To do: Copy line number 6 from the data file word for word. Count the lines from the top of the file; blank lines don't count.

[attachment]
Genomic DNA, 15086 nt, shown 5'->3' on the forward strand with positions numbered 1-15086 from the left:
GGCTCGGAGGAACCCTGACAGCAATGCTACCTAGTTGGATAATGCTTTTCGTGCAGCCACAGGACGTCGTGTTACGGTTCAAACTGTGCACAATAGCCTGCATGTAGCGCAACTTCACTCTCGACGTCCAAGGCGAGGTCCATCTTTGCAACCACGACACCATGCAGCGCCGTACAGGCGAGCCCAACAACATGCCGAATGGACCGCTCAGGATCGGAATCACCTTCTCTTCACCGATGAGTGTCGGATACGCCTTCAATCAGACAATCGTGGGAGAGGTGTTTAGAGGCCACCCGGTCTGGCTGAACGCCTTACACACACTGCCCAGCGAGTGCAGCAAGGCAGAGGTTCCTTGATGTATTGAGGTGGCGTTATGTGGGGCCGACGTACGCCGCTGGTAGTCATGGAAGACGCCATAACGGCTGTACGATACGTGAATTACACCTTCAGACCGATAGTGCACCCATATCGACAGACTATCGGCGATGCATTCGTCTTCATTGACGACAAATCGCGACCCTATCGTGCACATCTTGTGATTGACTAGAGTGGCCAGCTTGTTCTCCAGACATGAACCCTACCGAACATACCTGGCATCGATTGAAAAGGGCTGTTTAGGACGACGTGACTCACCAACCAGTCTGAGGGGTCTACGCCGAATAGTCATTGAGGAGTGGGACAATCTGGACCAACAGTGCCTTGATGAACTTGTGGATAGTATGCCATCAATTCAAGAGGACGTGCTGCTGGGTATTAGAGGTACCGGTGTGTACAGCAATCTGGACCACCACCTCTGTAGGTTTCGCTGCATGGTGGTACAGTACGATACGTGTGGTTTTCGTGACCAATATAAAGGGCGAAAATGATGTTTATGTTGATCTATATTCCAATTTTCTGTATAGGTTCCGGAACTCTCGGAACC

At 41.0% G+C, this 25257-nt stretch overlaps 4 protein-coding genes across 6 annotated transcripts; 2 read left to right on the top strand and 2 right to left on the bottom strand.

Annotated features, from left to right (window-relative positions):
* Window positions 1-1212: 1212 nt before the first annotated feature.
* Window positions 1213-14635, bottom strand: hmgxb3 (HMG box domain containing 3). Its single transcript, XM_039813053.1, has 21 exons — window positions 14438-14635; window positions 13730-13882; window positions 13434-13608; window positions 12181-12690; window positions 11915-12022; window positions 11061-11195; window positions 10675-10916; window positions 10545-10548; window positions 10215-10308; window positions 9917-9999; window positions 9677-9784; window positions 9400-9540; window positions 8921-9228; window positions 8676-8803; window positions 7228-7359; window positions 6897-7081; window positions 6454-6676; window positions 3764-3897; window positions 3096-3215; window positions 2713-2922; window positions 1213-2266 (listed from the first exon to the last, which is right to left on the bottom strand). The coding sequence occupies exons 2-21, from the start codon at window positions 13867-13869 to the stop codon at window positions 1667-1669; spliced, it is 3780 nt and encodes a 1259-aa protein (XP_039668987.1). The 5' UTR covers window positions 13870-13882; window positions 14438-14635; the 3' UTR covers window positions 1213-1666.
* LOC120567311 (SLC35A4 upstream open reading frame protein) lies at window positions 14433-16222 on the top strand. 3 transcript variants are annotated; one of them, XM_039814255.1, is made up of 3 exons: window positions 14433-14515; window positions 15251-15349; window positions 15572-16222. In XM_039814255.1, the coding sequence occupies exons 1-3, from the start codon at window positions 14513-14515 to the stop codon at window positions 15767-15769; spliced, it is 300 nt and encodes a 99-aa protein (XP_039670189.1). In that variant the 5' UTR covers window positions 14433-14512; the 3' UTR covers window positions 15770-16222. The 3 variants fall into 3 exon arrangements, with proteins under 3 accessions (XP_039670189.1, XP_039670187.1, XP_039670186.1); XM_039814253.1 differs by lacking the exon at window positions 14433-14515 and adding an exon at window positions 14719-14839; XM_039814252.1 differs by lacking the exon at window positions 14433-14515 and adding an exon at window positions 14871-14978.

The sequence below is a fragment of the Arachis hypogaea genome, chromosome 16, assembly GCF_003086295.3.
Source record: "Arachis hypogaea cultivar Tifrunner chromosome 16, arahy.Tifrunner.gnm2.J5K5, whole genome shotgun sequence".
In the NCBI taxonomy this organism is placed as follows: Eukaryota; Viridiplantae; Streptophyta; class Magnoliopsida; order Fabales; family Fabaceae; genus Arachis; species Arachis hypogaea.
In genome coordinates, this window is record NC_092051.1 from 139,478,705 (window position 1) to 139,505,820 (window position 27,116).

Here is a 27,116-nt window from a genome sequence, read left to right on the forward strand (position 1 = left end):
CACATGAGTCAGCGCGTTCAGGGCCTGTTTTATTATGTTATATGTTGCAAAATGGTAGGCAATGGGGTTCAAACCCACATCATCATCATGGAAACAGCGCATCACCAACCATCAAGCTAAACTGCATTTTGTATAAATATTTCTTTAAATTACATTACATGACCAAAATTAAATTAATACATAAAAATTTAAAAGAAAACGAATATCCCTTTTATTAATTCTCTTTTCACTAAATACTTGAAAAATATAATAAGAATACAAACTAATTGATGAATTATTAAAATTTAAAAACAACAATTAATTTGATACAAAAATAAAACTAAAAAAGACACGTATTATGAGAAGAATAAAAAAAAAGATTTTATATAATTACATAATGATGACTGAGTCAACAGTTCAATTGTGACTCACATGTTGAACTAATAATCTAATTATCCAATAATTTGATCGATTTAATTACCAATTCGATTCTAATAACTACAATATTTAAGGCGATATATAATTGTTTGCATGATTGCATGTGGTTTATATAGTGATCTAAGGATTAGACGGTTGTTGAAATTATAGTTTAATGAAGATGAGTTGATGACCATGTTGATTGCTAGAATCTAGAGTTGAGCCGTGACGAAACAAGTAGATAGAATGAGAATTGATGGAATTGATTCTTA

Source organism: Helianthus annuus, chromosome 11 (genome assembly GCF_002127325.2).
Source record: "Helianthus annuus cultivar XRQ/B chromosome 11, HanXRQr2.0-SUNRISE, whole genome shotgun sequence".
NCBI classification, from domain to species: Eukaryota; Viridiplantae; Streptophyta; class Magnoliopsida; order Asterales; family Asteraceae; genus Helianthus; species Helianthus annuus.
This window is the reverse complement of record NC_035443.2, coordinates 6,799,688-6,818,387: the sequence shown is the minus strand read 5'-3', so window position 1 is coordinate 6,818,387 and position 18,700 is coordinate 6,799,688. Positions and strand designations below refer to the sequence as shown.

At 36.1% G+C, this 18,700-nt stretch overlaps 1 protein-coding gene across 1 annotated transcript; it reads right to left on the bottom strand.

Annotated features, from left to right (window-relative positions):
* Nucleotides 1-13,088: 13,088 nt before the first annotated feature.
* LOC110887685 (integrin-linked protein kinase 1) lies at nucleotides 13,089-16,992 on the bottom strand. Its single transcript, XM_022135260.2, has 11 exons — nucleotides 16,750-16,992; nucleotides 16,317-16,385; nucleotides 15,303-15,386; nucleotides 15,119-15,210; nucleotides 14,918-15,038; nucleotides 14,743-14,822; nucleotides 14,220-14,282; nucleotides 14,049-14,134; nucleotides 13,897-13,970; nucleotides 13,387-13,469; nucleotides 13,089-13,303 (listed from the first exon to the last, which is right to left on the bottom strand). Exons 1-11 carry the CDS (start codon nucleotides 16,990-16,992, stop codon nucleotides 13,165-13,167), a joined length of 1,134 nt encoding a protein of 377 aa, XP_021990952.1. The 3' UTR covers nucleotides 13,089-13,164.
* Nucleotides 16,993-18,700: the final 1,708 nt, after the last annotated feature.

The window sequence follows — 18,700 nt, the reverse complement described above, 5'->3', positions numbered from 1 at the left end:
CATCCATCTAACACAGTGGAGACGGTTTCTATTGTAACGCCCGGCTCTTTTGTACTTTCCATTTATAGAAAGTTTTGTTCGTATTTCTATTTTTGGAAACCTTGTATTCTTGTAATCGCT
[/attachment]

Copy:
* Window positions 1213-14635, bottom strand: hmgxb3 (HMG box domain containing 3). Its single transcript, XM_039813053.1, has 21 exons — window positions 14438-14635; window positions 13730-13882; window positions 13434-13608; window positions 12181-12690; window positions 11915-12022; window positions 11061-11195; window positions 10675-10916; window positions 10545-10548; window positions 10215-10308; window positions 9917-9999; window positions 9677-9784; window positions 9400-9540; window positions 8921-9228; window positions 8676-8803; window positions 7228-7359; window positions 6897-7081; window positions 6454-6676; window positions 3764-3897; window positions 3096-3215; window positions 2713-2922; window positions 1213-2266 (listed from the first exon to the last, which is right to left on the bottom strand). The coding sequence occupies exons 2-21, from the start codon at window positions 13867-13869 to the stop codon at window positions 1667-1669; spliced, it is 3780 nt and encodes a 1259-aa protein (XP_039668987.1). The 5' UTR covers window positions 13870-13882; window positions 14438-14635; the 3' UTR covers window positions 1213-1666.